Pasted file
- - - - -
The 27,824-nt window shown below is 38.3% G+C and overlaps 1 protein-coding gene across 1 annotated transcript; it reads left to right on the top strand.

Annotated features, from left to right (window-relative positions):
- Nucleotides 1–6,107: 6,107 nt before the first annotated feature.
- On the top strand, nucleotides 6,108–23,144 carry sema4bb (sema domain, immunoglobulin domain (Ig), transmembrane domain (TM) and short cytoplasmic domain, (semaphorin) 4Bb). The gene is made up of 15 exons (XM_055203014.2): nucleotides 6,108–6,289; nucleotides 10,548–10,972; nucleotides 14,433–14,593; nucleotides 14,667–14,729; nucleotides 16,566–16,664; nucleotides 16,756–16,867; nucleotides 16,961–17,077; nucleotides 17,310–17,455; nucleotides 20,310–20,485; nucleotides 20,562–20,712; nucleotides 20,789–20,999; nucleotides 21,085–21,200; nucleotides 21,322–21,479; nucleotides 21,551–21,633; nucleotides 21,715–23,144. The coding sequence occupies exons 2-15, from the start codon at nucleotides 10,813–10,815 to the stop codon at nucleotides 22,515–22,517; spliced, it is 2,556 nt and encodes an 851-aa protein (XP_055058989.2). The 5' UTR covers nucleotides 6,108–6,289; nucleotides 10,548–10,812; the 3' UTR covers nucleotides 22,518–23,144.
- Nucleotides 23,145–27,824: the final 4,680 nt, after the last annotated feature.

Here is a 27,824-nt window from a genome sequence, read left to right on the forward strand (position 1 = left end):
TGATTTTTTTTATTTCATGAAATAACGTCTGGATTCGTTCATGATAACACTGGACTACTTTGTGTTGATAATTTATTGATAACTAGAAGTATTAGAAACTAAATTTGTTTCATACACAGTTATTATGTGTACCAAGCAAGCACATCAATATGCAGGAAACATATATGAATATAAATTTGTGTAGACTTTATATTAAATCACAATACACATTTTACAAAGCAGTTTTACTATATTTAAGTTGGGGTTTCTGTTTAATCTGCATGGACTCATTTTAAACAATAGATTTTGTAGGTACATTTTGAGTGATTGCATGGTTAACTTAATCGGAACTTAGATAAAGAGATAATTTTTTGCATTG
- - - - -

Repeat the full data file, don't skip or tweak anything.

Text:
The 27,824-nt window shown below is 38.3% G+C and overlaps 1 protein-coding gene across 1 annotated transcript; it reads left to right on the top strand.

Annotated features, from left to right (window-relative positions):
- Nucleotides 1–6,107: 6,107 nt before the first annotated feature.
- On the top strand, nucleotides 6,108–23,144 carry sema4bb (sema domain, immunoglobulin domain (Ig), transmembrane domain (TM) and short cytoplasmic domain, (semaphorin) 4Bb). The gene is made up of 15 exons (XM_055203014.2): nucleotides 6,108–6,289; nucleotides 10,548–10,972; nucleotides 14,433–14,593; nucleotides 14,667–14,729; nucleotides 16,566–16,664; nucleotides 16,756–16,867; nucleotides 16,961–17,077; nucleotides 17,310–17,455; nucleotides 20,310–20,485; nucleotides 20,562–20,712; nucleotides 20,789–20,999; nucleotides 21,085–21,200; nucleotides 21,322–21,479; nucleotides 21,551–21,633; nucleotides 21,715–23,144. The coding sequence occupies exons 2-15, from the start codon at nucleotides 10,813–10,815 to the stop codon at nucleotides 22,515–22,517; spliced, it is 2,556 nt and encodes an 851-aa protein (XP_055058989.2). The 5' UTR covers nucleotides 6,108–6,289; nucleotides 10,548–10,812; the 3' UTR covers nucleotides 22,518–23,144.
- Nucleotides 23,145–27,824: the final 4,680 nt, after the last annotated feature.

Here is a 27,824-nt window from a genome sequence, read left to right on the forward strand (position 1 = left end):
TGATTTTTTTTATTTCATGAAATAACGTCTGGATTCGTTCATGATAACACTGGACTACTTTGTGTTGATAATTTATTGATAACTAGAAGTATTAGAAACTAAATTTGTTTCATACACAGTTATTATGTGTACCAAGCAAGCACATCAATATGCAGGAAACATATATGAATATAAATTTGTGTAGACTTTATATTAAATCACAATACACATTTTACAAAGCAGTTTTACTATATTTAAGTTGGGGTTTCTGTTTAATCTGCATGGACTCATTTTAAACAATAGATTTTGTAGGTACATTTTGAGTGATTGCATGGTTAACTTAATCGGAACTTAGATAAAGAGATAATTTTTTGCATTG